(nella 1a foto centrale a sinistra) che ci farà ascoltare “God’s Song”, tratta dal CD “Broad”. Eccoci poi al valido cantante svizzero ERIC VAN ARO (nella 2a foto centrale a sinistra) che insieme a Fabio Gianni ci proporrà un bell’arrangiamento di “I’m Not Anyone – a Tribute To Sammy Davis jr.”, singolo pubblicato dalla “Eraki Entertainment”. Continueremo con la voce di CORINA BARTRA che in compagnia di Rori Stuart, g, Kirk Lightsey, p, Santi Debriano, b, Clifford Barbaro, d, e Perico Diaz, caj, ci offrirà una sua interessante composizione originale intitolata “Faraway”, tratta dal suo ultimo CD “Corina Bartra Quartet” (nella 1a foto in basso a sinistra). Sarà poi la volta della brava cantante brasiliana CAROL SABOYA che insieme a Devid Liebman, ss, Antonio Adolfo, p, Claudio Spiewak, g, Jorge Helder, b, e Rafael Barata, d, dal CD “Belezas – The Music of Ivan Lins and Milton Nascimento” (nella 2a foto in basso a sinistra) ci farà ascoltare “Tarde” una composizione di Milton Nascimento. Ed eccoci poi alla brava cantante spagnola CELIA MUR (nella foto in alto a destra) che in quintet, dal CD “Simpatia” ci farà ascoltare “I Have Dreamed”. Passeremo quindi alla voce di una bravissima cantante scomparsa pochi anni fa: LOREZ ALEXANDRIA
(nella 1a foto centrale a destra), della quale, con il Ramsey Lewis Trio, dal CD “Early In the Morning” ci potremo ascoltare “Detour Ahead”. Proseguiremo conLIZ CHILDS (nella 2a foto centrale a destra) che in quartet, ci farà ascoltare “Baby All The Time”, tratta dal CD “Take Flight”. Ci ascolteremo quindi CATHY SEGAL-GARCIA (nella 1a foto in basso a destra) che con Yoonseung Cho al pianoforte ci proporrà “Everyday’s Own Song” tratta dal CD”Bohemian”. Chiuderemo la serata con la brava DIANE HOFFMAN(nella 2a foto in basso a destra) che ci proporrà la bella “Close Enough For Love” tratta dal CD “My Little French Dancer”. Ricordiamo che “A VOICE, A SOUL” si può ascoltare SABATO in diretta web su http://www.puntoradio.fm alle 20,30 e da DOMENICA potrà essere effettuato il “DOWNLOAD” della puntata, gratuitamente, dal sito di “ANIMAJAZZ”. Buon ascolto.“A VOICE, A SOUL”
in collaborazione con l’ACCADEMIA D’ARTE DI PISA, Pisa – http://accademiadartedipisa.jimdo.com.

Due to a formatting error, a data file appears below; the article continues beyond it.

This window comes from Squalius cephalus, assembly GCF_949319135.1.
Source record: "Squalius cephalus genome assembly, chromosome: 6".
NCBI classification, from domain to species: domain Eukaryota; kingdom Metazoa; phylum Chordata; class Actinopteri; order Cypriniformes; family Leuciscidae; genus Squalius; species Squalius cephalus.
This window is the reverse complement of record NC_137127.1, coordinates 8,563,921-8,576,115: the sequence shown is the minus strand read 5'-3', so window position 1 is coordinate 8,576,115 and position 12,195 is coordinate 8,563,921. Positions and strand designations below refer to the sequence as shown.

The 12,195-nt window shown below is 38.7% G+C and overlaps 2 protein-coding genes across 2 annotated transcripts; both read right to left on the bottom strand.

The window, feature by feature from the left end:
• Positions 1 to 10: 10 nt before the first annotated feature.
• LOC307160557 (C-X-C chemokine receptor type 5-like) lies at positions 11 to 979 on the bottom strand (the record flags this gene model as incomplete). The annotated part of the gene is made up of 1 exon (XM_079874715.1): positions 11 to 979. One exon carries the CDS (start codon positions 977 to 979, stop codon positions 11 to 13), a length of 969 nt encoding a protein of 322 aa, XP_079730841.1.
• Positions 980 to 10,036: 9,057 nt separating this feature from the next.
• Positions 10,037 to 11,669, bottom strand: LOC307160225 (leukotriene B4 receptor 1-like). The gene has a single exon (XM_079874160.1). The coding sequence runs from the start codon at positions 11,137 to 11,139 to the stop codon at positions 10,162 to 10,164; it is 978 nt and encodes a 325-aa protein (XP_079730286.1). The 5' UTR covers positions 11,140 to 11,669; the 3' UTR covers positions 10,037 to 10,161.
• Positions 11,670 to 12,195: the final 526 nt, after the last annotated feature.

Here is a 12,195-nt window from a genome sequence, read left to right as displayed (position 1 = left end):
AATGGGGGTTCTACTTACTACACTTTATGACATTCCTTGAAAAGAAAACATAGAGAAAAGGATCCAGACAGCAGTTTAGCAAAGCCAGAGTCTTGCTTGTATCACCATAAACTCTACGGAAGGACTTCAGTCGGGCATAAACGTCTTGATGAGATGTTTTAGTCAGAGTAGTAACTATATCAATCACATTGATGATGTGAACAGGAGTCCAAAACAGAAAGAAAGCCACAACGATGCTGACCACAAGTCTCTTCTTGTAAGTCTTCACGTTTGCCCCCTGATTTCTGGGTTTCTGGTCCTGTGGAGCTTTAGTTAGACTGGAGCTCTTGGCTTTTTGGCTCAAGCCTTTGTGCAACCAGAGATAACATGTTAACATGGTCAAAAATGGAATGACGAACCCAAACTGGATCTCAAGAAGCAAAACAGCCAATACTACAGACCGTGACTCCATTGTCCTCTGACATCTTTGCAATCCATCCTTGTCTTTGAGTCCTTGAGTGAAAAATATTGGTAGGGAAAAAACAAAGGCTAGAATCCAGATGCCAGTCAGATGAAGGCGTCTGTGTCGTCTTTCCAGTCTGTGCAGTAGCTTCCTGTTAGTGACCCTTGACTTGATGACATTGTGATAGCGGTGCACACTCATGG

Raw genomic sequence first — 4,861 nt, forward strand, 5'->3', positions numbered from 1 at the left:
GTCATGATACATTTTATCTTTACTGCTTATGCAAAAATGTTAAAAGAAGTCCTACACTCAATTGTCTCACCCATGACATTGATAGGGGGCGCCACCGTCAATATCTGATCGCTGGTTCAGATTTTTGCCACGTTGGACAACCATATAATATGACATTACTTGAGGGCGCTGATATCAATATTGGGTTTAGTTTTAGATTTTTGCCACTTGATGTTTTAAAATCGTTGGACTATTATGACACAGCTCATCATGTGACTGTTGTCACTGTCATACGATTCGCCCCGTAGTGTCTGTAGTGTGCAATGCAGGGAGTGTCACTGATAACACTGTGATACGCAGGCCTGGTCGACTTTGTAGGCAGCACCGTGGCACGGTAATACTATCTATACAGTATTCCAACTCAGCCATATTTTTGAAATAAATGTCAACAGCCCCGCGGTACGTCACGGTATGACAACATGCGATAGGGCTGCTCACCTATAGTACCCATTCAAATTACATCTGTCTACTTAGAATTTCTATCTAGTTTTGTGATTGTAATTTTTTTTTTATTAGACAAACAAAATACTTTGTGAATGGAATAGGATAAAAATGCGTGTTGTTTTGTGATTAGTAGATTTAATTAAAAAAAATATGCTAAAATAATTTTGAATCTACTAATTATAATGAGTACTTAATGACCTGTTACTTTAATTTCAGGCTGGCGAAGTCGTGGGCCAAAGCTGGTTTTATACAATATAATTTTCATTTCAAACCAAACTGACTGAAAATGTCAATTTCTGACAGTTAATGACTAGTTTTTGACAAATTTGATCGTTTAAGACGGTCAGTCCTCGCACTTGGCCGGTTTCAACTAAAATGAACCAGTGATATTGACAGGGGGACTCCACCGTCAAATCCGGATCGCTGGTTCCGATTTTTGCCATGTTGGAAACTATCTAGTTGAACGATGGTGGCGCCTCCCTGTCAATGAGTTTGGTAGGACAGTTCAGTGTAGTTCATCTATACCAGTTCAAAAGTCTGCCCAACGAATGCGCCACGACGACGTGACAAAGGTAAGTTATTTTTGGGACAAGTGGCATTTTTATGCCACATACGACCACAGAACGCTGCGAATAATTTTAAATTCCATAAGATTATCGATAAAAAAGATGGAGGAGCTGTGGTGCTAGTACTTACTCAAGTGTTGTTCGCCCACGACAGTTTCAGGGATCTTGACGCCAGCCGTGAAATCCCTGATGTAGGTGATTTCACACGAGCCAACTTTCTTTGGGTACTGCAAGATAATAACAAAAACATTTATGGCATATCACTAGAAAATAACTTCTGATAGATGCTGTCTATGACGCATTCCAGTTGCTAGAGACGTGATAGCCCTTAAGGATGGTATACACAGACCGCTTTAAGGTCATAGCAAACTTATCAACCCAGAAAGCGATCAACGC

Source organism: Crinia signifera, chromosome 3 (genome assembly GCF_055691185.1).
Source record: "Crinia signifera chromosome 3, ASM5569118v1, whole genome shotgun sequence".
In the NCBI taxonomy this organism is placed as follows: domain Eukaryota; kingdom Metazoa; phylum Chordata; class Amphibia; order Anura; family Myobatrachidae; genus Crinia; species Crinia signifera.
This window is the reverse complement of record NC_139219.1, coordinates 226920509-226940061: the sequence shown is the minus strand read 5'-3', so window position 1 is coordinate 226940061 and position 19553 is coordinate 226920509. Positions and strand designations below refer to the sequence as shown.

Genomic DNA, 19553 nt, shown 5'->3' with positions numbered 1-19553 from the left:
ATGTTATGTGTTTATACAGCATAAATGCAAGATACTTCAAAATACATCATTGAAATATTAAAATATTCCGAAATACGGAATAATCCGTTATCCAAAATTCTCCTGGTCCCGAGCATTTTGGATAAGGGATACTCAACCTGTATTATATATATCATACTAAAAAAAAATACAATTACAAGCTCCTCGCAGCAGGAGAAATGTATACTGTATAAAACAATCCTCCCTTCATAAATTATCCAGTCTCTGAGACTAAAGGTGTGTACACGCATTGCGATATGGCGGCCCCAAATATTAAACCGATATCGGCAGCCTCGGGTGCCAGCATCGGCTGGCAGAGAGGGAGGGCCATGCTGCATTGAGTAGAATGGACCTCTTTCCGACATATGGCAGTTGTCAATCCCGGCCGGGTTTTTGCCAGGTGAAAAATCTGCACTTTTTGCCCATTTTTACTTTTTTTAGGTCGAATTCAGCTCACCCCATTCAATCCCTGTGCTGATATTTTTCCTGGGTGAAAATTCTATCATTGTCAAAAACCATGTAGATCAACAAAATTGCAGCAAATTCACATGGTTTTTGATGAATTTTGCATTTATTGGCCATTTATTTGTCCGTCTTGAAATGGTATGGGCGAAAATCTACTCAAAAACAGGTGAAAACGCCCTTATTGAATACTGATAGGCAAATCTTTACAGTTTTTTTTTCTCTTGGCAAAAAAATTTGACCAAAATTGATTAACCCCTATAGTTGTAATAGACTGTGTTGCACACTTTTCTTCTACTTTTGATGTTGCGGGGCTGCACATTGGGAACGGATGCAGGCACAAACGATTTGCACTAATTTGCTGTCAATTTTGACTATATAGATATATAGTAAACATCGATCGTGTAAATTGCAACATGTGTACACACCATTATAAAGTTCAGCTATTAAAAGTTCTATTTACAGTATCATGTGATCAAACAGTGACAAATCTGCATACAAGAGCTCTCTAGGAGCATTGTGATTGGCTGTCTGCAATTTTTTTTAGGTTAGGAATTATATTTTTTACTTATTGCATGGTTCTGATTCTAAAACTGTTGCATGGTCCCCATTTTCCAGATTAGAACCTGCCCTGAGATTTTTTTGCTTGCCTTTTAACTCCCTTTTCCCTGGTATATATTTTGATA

Eric van Aro makes the music world sit up and take notice. The singer, who has released several successful albums in the past, is paying tribute to the superb entertainer Sammy Davis Jr
Growing up in show business, Eric van Aro had the opportunity to closely observe and know many major artists and one particular singer and performer cast a spell on young Eric — Sammy Davis Jr.
“I’m not anyone” is Eric van Aro’s very special tribute to this unique artist. Accompanied on the piano by the outstanding Fabio Gianni, this particular interpretation turns this Paul Anka penned song into something very special and personal. This is no mere imitation of the original. It is precisely the personal touches in this arrangement that make it what it is: a touching tribute to a great entertainer.
“I’m Not Anyone” is released as a digital track on 14 September 2012. It will once again prove to the world that Eric van Aro is more than at home in the Jazz domain and will confirm that, as everybody who has followed Eric’s career already knows: “He is not anyone!”
its always lots of fun to get up there with these guys!!!
OUT ON 25.05.2012 Deep In Night! A Jazz House Experience Vol.2, Includes Beats4Life Artist Marco Soundee feat.Eric van Aro “Jazz”, DJ Vas Undeground Remix
A jewel of a song written by Hoagy Carmichael, Orchestrated by Marty Paich, with Mike Mainieri on Piano and Warren Bernhardt on synthesizer, taken from one of my all time favorite albums “TORCH” by Carly Simon. This version has been giving me goosebumps for 30 years now!!!